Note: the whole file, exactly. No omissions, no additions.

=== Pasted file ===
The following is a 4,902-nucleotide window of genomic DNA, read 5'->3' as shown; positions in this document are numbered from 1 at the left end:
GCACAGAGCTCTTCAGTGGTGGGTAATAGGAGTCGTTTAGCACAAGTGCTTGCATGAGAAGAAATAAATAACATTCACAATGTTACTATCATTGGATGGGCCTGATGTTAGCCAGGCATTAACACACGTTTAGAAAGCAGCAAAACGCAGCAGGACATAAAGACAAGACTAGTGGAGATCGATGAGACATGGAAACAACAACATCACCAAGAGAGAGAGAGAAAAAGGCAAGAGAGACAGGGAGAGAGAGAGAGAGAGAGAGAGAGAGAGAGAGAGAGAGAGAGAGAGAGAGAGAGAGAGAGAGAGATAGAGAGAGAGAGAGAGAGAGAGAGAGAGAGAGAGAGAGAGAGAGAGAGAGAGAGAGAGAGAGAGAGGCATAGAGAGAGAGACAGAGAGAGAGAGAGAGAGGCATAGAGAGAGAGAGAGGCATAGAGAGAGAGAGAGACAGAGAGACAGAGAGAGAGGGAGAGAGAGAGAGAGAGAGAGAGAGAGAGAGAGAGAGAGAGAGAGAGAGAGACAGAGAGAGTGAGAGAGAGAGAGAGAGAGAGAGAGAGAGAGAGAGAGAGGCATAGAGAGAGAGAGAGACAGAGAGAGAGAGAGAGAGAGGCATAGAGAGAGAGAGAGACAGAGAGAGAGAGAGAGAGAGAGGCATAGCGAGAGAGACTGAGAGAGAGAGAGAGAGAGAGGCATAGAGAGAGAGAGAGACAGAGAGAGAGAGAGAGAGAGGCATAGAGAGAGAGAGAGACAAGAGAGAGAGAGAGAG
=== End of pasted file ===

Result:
The following is a 4,902-nucleotide window of genomic DNA, read 5'->3' as shown; positions in this document are numbered from 1 at the left end:
GCACAGAGCTCTTCAGTGGTGGGTAATAGGAGTCGTTTAGCACAAGTGCTTGCATGAGAAGAAATAAATAACATTCACAATGTTACTATCATTGGATGGGCCTGATGTTAGCCAGGCATTAACACACGTTTAGAAAGCAGCAAAACGCAGCAGGACATAAAGACAAGACTAGTGGAGATCGATGAGACATGGAAACAACAACATCACCAAGAGAGAGAGAGAAAAAGGCAAGAGAGACAGGGAGAGAGAGAGAGAGAGAGAGAGAGAGAGAGAGAGAGAGAGAGAGAGAGAGAGAGAGAGAGAGAGATAGAGAGAGAGAGAGAGAGAGAGAGAGAGAGAGAGAGAGAGAGAGAGAGAGAGAGAGAGAGAGAGAGGCATAGAGAGAGAGACAGAGAGAGAGAGAGAGAGGCATAGAGAGAGAGAGAGGCATAGAGAGAGAGAGAGACAGAGAGACAGAGAGAGAGGGAGAGAGAGAGAGAGAGAGAGAGAGAGAGAGAGAGAGAGAGAGAGAGAGAGACAGAGAGAGTGAGAGAGAGAGAGAGAGAGAGAGAGAGAGAGAGAGAGAGGCATAGAGAGAGAGAGAGACAGAGAGAGAGAGAGAGAGAGGCATAGAGAGAGAGAGAGACAGAGAGAGAGAGAGAGAGAGAGGCATAGCGAGAGAGACTGAGAGAGAGAGAGAGAGAGAGGCATAGAGAGAGAGAGAGACAGAGAGAGAGAGAGAGAGAGGCATAGAGAGAGAGAGAGACAAGAGAGAGAGAGAGAG